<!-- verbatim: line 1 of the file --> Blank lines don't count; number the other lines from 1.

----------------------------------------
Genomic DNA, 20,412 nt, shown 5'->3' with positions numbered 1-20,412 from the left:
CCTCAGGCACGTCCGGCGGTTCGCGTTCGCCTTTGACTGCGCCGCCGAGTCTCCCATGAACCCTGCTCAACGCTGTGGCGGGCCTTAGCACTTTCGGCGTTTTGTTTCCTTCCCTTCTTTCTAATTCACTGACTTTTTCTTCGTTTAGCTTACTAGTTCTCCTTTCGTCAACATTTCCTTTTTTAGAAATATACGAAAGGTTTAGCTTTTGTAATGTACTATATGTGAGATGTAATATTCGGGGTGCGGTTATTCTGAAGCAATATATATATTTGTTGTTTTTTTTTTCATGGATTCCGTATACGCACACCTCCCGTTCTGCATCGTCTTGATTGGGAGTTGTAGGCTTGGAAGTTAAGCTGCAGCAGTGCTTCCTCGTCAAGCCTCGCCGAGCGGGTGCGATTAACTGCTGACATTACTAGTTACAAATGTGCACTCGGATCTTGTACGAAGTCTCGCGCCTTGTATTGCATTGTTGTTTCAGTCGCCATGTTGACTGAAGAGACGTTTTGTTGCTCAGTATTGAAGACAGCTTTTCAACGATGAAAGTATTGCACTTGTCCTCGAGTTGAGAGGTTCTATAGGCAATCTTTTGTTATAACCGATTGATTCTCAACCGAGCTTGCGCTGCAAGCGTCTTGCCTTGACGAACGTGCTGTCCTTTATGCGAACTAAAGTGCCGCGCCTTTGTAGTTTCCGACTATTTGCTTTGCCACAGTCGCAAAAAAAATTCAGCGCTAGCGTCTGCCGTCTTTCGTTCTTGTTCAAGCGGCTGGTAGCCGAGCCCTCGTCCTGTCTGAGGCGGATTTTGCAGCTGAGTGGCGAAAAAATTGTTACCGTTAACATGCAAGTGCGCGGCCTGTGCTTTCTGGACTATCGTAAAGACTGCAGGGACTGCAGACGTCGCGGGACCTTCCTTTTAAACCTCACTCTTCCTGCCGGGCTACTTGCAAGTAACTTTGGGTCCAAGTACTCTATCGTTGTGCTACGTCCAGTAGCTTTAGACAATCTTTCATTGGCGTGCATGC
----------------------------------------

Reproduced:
Genomic DNA, 20,412 nt, shown 5'->3' with positions numbered 1-20,412 from the left: